Define an embedding

$\displaystyle \sigma : K\hookrightarrow \mathbf{R}^n$ (8.2)

given by $ \sigma(x) = (\sigma_1(x),\ldots,\sigma_{r+s}(x))$, where we view $ \mathbf{C}\cong \mathbf{R}\times \mathbf{R}$ via $ a+b i\mapsto (a,b)$. Thus this is the embedding

$\displaystyle x\mapsto \big($ $\displaystyle \sigma_1(x), \sigma_2(x),\ldots, \sigma_r(x),$    
     Re$\displaystyle (\sigma_{r+1}(x)),$   Im$\displaystyle (\sigma_{r+1}(x)), \ldots,$   Re$\displaystyle (\sigma_{r+s}(x)),$   Im$\displaystyle (\sigma_{r+s}(x))\big).$    

Lemma 8.1.8   The image $ \varphi :U_K\to \mathbf{R}^{r+s}$ is discrete.

Proof. We will show that for any bounded subset $ X$ of $ \mathbf{R}^{r+s}$, the intersection $ \varphi (U_K)\cap X$ is finite. If $ X$ is bounded, then for any $ u\in
Y=\varphi ^{-1}(X)\subset U_K$ the coordinates of $ \sigma(u)$ are bounded, since $ \vert\log(x)\vert$ is bounded on bounded subsets of $ [1,\infty)$. Thus $ \sigma(Y)$ is a bounded subset of $ \mathbf{R}^n$. Since $ \sigma(Y)\subset \sigma(\O_K)$, and $ \sigma(\O_K)$ is a lattice in $ \mathbf{R}^n$, it follows that $ \sigma(Y)$ is finite; moreover, $ \sigma$ is injective, so $ Y$ is finite. Thus $ \varphi (U_K)\cap X \subset \varphi (Y) \cap X$ is finite. $ \qedsymbol$

We will use the following lemma in our proof of Theorem 8.1.2.

Lemma 8.1.9   Let $ n\geq 2$ be an integer, suppose $ w_1,\ldots, w_n\in\mathbf{R}$ are not all equal, and suppose $ A, B\in\mathbf{R}$ are positive. Then there exist $ d_1,\ldots, d_{n} \in \mathbf{R}_{>0}$ such that

$\displaystyle \vert w_1\log(d_1)+\cdots +w_{n}\log(d_{n})\vert > B$

and $ d_1\cdots d_n = A$.

Proof. Order the $ w_i$ so that $ w_1\neq 0$. By hypothesis there exists a $ w_j$ such that $ w_j\neq w_1$, and again re-ordering we may assume that $ j=2$. Set $ d_3=\cdots=d_{r+s}=1$. Suppose $ d_1, d_2$ are any positive real numbers with $ d_1 d_2 = A$. Since $ \log(1)=0$,

$\displaystyle \left\vert\sum_{i=1}^{n} w_i \log(d_i)\right\vert$ $\displaystyle = \vert w_1\log(d_1) + w_2\log(d_2)\vert$    
  $\displaystyle = \vert w_1 \log(d_1) + w_2\log(A/d_1)\vert$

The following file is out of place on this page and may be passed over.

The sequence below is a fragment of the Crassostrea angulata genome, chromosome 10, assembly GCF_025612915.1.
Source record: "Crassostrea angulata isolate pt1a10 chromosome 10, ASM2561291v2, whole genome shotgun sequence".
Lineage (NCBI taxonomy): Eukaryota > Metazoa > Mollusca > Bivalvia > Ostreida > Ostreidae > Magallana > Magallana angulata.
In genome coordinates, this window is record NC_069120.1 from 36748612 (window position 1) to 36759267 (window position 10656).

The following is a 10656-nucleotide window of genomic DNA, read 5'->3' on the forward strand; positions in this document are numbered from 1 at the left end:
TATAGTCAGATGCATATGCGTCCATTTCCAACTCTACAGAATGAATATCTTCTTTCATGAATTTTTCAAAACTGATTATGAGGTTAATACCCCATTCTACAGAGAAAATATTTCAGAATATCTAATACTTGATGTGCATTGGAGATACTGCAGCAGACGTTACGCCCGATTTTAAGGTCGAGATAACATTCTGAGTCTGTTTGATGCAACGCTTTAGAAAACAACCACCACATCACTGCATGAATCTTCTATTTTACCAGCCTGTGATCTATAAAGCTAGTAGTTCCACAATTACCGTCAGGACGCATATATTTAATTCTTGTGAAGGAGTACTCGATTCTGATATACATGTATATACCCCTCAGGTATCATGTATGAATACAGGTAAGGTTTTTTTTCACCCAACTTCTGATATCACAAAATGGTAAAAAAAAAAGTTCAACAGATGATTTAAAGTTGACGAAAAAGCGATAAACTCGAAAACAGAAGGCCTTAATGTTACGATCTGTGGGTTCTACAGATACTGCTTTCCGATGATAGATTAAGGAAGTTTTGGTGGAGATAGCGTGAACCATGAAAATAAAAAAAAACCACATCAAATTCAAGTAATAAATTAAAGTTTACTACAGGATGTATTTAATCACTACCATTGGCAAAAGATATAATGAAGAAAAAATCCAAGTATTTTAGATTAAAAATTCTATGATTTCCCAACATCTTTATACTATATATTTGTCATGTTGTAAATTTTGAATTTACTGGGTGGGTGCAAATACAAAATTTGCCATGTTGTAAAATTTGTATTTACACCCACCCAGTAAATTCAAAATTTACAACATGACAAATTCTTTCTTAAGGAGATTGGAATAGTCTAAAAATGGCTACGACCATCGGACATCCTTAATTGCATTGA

$\displaystyle = \vert(w_1-w_2)\log(d_1) + w_2\log(A)\vert$    

Since $ w_1\neq w_2$, we have $ \vert(w_1-w_2)\log(d_1) + w_2\log(A)\vert\to\infty$ as $ d_1\to \infty$. It is thus possible to choose the $ d_i$ as in the lemma. $ \qedsymbol$

Proof. [Proof of Theorem 8.1.2] By Lemma 8.1.8, the image $ \varphi (U_K)$ is discrete, so it remains to show that $ \varphi (U_K)$ spans $ H$. Let $ W$ be the $ \mathbf{R}$-span of the image $ \varphi (U_K)$, and note that $ W$ is a subspace of $ H$, by Lemma 8.1.5. We will show that $ W=H$ indirectly by showing that if $ v\not \in H^{\perp}$, where $ \perp$ is the orthogonal complement with respect to the dot product on $ \mathbf{R}^{r+s}$, then $ v\not \in W^{\perp}$. This will show that $ W^{\perp}\subset
H^{\perp}$, hence that $ H\subset W$, as required.

Thus suppose $ z=(z_1,\ldots,z_{r+s})\not\in H^{\perp}$. Define a function $ f:K^*\to \mathbf{R}$ by

$\displaystyle f(x) = z_1\log\vert\sigma_1(x)\vert + \cdots + z_{r+s}\log\vert\sigma_{r+s}(x)\vert.$ (8.3)

Note that $ f(U_K)=\{0\}$ if and only if $ z\in W^{\perp}$, so to show that $ z\not\in W^{\perp}$ we show that there exists some $ u\in
U_K$ with $ f(u)\neq 0$.


$\displaystyle A=\sqrt{\vert d_K\vert} \cdot \left( \frac{2}{\pi}\right)^s \in \mathbf{R}_{>0}.

Choose any positive real numbers $ c_1,\ldots, c_{r+s} \in \mathbf{R}_{>0}$ such that

$\displaystyle c_1\cdots c_r\cdot (c_{r+1}\cdots c_{r+s})^2 = A.


$\displaystyle S$ $\displaystyle = \{(x_1,\ldots,x_n) \in \mathbf{R}^n :$    
  $\displaystyle \qquad\qquad \vert x_i\vert\leq c_i$ for $\displaystyle 1\leq i \leq r,$    
  $\displaystyle \qquad\qquad \vert x_i^2 + x_{i+s}^2\vert \leq c_i^2$    for $\displaystyle r<i\leq r+s\} \subset \mathbf{R}^n.$    

Then $ S$ is closed, bounded, convex, symmetric with respect to the origin, and of dimension $ r+2s$, since $ S$ is a product of $ r$ intervals and $ s$ discs, each of which has these properties. Viewing $ S$ as a product of intervals and discs, we see that the volume of $ S$ is

$\displaystyle \Vol (S) = \prod_{i=1}^r (2c_i) \cdot \prod_{i=1}^s (\pi c_i^2)
= 2^r\cdot \pi^s \cdot A.

Recall Blichfeldt's Lemma 7.1.5, which asserts that if $ L$ is a lattice and $ S$ is closed, bounded, etc., and has volume at least $ 2^n\cdot \Vol (V/L)$, then $ S\cap L$ contains a nonzero element. To apply this lemma, we take $ L=\sigma(\O_K)\subset \mathbf{R}^n$, where $ \sigma$ is as in (8.1.2). By Lemma 7.1.7, we have $ \Vol (\mathbf{R}^n/L) = 2^{-s}\sqrt{\vert d_K\vert}$. To check the hypothesis of Blichfeld's lemma, note that